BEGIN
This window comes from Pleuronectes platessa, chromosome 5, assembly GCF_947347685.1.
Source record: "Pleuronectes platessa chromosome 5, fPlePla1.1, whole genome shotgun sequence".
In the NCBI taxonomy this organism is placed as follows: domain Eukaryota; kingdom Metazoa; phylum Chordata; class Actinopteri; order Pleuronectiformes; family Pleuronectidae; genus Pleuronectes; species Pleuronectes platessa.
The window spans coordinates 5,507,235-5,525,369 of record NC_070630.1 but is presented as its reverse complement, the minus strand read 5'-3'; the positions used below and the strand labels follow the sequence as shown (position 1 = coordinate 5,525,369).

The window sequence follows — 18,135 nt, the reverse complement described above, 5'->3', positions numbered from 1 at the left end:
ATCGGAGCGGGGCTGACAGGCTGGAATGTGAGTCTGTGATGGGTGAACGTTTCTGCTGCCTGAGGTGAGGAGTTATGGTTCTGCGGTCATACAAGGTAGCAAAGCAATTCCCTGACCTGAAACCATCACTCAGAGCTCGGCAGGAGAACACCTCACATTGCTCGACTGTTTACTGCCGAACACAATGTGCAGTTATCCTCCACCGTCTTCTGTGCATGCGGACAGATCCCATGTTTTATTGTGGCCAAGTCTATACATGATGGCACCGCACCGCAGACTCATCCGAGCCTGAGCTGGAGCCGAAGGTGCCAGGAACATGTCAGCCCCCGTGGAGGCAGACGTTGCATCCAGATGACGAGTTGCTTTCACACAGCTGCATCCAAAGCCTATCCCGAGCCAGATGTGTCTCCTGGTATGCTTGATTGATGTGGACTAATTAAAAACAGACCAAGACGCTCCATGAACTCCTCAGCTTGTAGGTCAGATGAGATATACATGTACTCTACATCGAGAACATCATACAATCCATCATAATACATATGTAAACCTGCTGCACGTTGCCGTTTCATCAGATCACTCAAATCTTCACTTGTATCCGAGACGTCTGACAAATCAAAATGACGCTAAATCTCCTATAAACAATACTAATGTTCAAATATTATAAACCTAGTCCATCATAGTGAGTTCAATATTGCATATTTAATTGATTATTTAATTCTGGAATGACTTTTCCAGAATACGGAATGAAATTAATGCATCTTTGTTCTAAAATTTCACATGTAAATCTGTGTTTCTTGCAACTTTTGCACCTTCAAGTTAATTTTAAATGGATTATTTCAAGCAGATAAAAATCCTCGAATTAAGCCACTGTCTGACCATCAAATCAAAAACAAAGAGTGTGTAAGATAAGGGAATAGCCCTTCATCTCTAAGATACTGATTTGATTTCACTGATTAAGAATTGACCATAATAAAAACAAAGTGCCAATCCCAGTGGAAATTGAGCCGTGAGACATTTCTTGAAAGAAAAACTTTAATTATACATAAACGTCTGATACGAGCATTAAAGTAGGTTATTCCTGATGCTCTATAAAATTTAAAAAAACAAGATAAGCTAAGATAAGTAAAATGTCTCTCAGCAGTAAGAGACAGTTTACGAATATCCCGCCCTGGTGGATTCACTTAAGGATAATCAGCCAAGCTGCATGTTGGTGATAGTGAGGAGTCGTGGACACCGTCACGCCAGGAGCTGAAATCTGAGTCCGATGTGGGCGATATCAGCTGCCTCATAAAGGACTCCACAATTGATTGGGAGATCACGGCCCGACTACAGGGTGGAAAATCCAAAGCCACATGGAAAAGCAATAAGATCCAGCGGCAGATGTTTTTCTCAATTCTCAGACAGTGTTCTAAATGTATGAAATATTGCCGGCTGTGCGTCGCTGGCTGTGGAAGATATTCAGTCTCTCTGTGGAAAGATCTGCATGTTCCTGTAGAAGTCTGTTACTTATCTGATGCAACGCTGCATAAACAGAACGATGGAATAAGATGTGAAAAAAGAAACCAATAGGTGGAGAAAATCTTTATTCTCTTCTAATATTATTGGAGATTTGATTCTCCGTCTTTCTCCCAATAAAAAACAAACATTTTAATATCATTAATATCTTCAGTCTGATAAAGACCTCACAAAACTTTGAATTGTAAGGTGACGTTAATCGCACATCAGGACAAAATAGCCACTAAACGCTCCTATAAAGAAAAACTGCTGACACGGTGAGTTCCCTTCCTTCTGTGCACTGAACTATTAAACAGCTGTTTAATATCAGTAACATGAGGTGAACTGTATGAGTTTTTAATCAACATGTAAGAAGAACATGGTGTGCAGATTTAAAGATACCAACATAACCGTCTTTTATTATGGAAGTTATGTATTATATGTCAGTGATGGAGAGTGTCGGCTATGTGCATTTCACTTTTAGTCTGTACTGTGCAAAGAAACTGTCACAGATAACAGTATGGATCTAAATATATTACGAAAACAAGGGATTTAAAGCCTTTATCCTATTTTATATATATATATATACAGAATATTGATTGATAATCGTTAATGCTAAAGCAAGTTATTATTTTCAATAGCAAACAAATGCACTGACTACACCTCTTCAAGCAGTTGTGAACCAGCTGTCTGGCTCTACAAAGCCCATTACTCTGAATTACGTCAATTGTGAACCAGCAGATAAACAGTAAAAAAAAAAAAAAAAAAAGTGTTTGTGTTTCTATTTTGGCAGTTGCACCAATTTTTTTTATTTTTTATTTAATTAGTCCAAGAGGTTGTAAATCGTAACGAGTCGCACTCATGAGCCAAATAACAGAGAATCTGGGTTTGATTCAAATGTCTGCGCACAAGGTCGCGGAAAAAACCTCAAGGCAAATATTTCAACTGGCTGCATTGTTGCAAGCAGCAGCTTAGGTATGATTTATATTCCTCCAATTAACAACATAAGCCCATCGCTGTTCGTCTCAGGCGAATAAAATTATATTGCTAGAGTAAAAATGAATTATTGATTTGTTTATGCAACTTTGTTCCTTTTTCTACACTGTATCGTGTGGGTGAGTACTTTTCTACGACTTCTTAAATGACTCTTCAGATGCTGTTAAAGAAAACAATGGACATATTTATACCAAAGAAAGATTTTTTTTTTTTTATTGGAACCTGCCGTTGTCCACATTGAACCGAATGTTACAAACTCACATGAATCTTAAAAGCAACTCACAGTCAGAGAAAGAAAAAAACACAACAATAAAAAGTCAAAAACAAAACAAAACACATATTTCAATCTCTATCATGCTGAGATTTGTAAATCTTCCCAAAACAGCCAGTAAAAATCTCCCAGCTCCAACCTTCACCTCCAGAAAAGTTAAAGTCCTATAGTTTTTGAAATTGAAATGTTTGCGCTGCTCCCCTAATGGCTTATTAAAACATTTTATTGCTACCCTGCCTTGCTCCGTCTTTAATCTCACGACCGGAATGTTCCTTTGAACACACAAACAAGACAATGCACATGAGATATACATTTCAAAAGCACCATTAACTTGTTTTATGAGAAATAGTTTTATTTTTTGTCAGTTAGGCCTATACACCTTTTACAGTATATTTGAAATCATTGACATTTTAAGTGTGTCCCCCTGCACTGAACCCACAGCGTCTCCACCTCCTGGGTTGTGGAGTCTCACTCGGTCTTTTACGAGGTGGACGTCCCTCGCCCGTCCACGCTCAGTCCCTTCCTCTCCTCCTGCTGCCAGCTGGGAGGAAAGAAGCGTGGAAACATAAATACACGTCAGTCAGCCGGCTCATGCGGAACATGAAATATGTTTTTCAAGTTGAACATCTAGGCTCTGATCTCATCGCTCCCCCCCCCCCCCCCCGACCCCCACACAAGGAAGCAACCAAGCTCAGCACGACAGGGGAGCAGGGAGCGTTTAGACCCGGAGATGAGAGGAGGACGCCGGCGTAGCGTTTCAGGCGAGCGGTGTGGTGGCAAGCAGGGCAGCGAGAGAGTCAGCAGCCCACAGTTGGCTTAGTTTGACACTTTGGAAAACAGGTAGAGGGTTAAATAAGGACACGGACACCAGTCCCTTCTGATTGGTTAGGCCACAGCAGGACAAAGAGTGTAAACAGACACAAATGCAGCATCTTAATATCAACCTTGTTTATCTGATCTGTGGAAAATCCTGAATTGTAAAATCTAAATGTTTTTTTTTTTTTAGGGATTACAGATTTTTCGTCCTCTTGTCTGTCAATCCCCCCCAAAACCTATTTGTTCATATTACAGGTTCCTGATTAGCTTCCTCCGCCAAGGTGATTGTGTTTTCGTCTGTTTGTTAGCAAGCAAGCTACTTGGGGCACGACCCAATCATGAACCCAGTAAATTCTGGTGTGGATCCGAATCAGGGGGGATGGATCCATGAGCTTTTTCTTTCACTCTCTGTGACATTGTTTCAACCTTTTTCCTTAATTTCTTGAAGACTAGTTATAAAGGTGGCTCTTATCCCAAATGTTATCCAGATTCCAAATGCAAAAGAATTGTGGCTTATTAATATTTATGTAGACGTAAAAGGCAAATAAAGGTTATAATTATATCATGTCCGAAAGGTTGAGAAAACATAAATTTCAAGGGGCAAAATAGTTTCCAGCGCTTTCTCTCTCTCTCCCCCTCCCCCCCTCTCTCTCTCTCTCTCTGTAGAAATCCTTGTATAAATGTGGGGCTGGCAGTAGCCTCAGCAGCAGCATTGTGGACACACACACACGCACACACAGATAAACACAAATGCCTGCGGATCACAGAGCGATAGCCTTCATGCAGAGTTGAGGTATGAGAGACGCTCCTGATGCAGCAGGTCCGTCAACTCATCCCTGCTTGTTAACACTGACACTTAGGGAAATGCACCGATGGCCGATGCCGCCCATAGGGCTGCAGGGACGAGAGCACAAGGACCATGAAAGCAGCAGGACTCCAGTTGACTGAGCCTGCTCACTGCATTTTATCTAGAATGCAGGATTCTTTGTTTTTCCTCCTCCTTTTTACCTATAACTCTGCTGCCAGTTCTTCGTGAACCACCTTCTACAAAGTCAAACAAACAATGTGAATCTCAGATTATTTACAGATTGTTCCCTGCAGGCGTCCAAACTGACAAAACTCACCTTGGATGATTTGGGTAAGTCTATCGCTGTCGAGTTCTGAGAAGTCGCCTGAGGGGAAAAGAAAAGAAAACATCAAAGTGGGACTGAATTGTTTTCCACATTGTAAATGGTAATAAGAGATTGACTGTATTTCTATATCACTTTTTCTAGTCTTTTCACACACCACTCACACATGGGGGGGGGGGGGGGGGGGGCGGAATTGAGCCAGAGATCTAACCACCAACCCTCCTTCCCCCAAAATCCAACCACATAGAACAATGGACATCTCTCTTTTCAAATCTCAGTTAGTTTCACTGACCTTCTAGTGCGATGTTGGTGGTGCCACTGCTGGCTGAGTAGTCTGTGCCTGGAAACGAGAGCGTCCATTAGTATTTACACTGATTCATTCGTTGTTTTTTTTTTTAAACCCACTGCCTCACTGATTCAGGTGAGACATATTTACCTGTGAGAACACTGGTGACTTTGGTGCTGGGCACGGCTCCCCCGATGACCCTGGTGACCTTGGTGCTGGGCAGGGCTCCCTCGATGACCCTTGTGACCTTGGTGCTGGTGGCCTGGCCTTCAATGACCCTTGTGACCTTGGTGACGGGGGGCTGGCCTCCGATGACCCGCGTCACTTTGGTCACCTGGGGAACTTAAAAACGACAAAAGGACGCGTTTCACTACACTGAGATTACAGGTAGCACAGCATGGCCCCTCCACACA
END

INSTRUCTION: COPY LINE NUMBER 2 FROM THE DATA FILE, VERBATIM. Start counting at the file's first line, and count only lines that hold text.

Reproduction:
Source record: "Pleuronectes platessa chromosome 5, fPlePla1.1, whole genome shotgun sequence".